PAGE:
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Berlin Bets on political Bears (what else is new)


Whereas last year it was all Hollywood glamour and glitz with such blockbusters as "Cold Mountain", "Monsters" and many more topping the bill, this year political films and films about famous political figures are gathering most of the attention. The hot ticket so far has been German competition entry "Sophie Scholl - The final Days" which takes up the case of a young lady who protested openly against certain actions of the Nazi regime, was subjected to a show trial and then executed in Munich toward the end of the war. Her last words were "You are killing me now unjustly, but your own heads will be rolling soon". Moreover young actress Julia Jentsch is the odds-on favourite to cop the best actress lion on awards day, Feb. 19th. If the film, which is also highly touted, were to take the Golden Bear that would make it two years in succession for a German film and would be a Berlin first.

Another strong contender for the Golden Bear is "Paradise Now", a Palestinian film by director Hany Abu-Assad, the highly controversial subject of which is Arab suicide bombers in Israel. The story follows two friends, young men, who for reasons of their own decide to become martyrs and attain "paradise now". The girlfriend of one tries unsuccessfully to discourage one of the kamikazes but the other one is influenced by her and changes his mind. In the end the entire mission fails but the questions remain. Are these young bombers martyrs or maniacs? The film is open ended enough to allow the viewer to decide and has, surprisingly, been picked up by Israel for distribution.

Lajos Koltai's "Fateless", based on Nobel Prize winning author Imre Kertesz's Holocaust novel of the same name, obtained a last minute acceptance as a competition entry and raised many penetrating questions in a press conference attended by the director, Kertesz himself, and four of the producers. Kertesz, who lives in Berlin and whose book has been a best seller here, received a warm hand from the press gathering, but the cross-fire of questions and comments indicated a certain reserve as to the actual qualities of the film and the question as to whether it really has anything new to add to the Holocaust canon. One criticism was that the concentration camp photography was too "pretty", which, in fact, it certainly is not. (It was filmed in a kind of sepia with muted colour here and there). Koltai and Kertesz both insist that this not "just a Holocaust film", but rather the personal story of a fourteen year old boy and how his consciousness evolves as a result of the experience which for a time turned him into a number and robbed him of his fate -- hence the title. While "Fateless" is unquestionably a sincere and well-made film it simply does not pack the dramatic force of a "Pianist" or a "Schindler's List" although it does focus on the events of the time from an unaccustomed Hungarian point of view.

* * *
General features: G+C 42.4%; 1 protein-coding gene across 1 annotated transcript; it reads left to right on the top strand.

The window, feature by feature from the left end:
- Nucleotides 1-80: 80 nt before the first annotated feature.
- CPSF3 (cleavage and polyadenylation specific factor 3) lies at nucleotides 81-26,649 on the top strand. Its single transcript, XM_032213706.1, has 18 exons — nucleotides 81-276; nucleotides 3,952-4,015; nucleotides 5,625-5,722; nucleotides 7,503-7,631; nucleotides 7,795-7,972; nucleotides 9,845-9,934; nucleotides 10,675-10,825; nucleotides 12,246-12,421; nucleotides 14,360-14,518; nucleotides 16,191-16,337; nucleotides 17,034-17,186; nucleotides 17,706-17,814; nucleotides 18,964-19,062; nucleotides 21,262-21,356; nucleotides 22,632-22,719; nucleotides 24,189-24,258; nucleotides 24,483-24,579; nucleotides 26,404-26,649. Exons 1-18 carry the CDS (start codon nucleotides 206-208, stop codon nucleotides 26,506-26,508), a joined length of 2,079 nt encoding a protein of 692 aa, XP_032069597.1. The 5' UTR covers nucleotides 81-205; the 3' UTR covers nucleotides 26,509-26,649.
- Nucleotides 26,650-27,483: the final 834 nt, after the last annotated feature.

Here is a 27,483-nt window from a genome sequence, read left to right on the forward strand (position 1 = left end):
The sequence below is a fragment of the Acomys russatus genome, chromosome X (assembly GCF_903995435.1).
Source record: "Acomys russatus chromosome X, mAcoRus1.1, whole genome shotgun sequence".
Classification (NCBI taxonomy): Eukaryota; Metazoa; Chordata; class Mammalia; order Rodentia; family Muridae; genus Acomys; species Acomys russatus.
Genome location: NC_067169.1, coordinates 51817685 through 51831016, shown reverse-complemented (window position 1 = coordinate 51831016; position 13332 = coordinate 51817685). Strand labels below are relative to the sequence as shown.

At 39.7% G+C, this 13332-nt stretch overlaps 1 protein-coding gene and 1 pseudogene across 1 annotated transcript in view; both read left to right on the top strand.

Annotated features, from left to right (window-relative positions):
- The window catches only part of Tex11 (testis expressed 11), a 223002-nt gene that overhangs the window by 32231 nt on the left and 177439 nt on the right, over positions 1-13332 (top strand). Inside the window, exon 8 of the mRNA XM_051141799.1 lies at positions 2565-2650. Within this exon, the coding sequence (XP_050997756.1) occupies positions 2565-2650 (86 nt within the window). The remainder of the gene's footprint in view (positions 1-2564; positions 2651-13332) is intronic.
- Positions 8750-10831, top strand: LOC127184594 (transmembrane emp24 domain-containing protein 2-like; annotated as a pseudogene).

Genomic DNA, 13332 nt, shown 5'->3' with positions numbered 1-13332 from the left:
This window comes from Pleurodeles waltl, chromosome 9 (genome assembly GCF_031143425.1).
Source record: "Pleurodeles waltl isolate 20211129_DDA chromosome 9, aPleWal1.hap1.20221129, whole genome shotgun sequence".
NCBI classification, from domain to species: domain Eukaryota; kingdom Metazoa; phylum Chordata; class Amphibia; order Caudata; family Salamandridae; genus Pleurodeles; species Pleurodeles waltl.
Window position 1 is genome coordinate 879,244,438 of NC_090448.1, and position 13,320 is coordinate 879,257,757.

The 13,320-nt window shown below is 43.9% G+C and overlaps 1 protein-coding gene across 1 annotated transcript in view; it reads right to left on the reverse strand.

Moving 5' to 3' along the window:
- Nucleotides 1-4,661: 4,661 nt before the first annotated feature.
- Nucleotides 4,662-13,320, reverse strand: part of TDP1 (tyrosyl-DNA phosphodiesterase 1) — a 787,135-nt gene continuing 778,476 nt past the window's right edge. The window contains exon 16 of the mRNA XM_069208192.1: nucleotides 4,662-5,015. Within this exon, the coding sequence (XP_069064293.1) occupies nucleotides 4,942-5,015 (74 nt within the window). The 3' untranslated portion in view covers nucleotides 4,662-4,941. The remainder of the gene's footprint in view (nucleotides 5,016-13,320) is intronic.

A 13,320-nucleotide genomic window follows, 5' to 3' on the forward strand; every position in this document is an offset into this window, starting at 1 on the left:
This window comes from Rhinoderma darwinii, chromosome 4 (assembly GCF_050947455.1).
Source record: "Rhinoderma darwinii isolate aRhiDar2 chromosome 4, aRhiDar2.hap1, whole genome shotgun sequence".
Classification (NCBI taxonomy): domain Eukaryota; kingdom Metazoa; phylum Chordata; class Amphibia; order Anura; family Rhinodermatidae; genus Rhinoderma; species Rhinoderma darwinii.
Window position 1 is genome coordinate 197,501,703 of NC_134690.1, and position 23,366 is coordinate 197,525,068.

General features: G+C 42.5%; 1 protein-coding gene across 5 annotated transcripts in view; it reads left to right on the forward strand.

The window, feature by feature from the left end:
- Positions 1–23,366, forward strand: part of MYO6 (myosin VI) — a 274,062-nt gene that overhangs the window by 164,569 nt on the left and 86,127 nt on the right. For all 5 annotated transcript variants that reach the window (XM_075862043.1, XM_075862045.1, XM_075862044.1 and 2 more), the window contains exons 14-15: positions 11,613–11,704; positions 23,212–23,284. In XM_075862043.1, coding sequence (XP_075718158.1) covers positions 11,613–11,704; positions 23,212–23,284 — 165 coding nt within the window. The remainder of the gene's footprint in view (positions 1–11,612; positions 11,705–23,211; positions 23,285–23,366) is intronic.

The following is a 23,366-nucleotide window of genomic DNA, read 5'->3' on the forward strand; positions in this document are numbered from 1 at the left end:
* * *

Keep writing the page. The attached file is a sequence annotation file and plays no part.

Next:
Harking once again back to the Nazi era, but this time with a very fresh eye, is a fascinationg 107 minute documentary entitled "The Goebbels Experiment" by Lutz Hachmeister. The text of the film is boiled down from hundreds of pages of diaries which Goebbels left behind so that we come to see him more or less how he saw himself. The "experiment" of the title is actually a reference to a biography of Goebbels which was published in England immediately after the war.
Partially sponsored by the BBC, the print we saw here was of an "English" version narrated by Kenneth Branagh. But the narration is only half of the sound track, and when Goebbels himself, or Hitler speak, we hear their speeches in the original, blood curdling German, with English subtitles.
The power of the film lies in the fact that it is completely descriptive and non-judgmental -- as objective as it is possible to be about these incredible Nazi leaders when there are still people around today (such as myself) who remember them from the mass media of the day, not from history books. Goebbels' entire career is traced from his humble origins in a small Rhineland town, through university studies leading to a PhD (hence he was called "Dr." Goebbels), then his rise to Minister of Propaganda of the III Reich and member of Hitler"s most intimate inner circle, and finally his suicide "en famille" and the charred corpse with upstuck blackened hand discovered by Russian soldiers in the Berlin Reichs-Chancelry courtyard.
Along the way we become party to the contempt he had for certain other Nazi bigwigs such as Himmler whom he describes as a brute and a pig. Luftwaffe chief Hermann Goering is seen as a debauched morphine addict strutting about in elegant pearl grey uniforms when everyone else was dressed in black or brown ... but they later become friends. The Dr. Joseph Goebbels who emerges from all this, is an introspective, manic depressive intellectual, constantly worried about his position in the Nazi power elite, a family man doting over his six children and a professional ideologue who takes Jewish racial contamination as an unquestioned first principle of natural selection. But there is no questioning the fact that he knew his propaganda business as one born to the task. Goebbels commentary on Sergei Eisenstein's famous Russian Revolution propaganda footage as "powerful, but too crude and lacking in subtlety to be believed", is indicative of his sharp intelligence. He dislikes filmmaker Leni Riefenstahl (maybe because she rejected his advances) as an unbearably ambitious and demanding young woman, but when she produces her great films exalting the Nazi ideals he praises her to high heaven in a public address. He comes to Hitler"s side relatively late compared to other charter Nazis, but once convinced of Hitler's amazing ability to sway huge crowds, becomes a devoted follower of the Fuhrer -- not without reservations, however, when at one point Goebbels feels that Adolph is losing his touch, if not his grip. One of the most interesting aspects of this film is the objective way in which Goebbels analyzes Hitler's charisma as "an orchestration of gestures, body language, facial expression and spoken word" -- a mini-lesson on how to speak and influence people. Another clever touch in this masterful portrait of a man and his era is director Hachmeister's introduction of a few clips of anti-Nazi American propaganda footage taking the piss out of Goebbels, as a kind of poignant -- and amusing -- counterbalance to the image of one who was possibly the most adept manipulator of public opinion of all time. In short, this is a masterpiece of a documentary so incredibly rich that it really demands repeated viewings.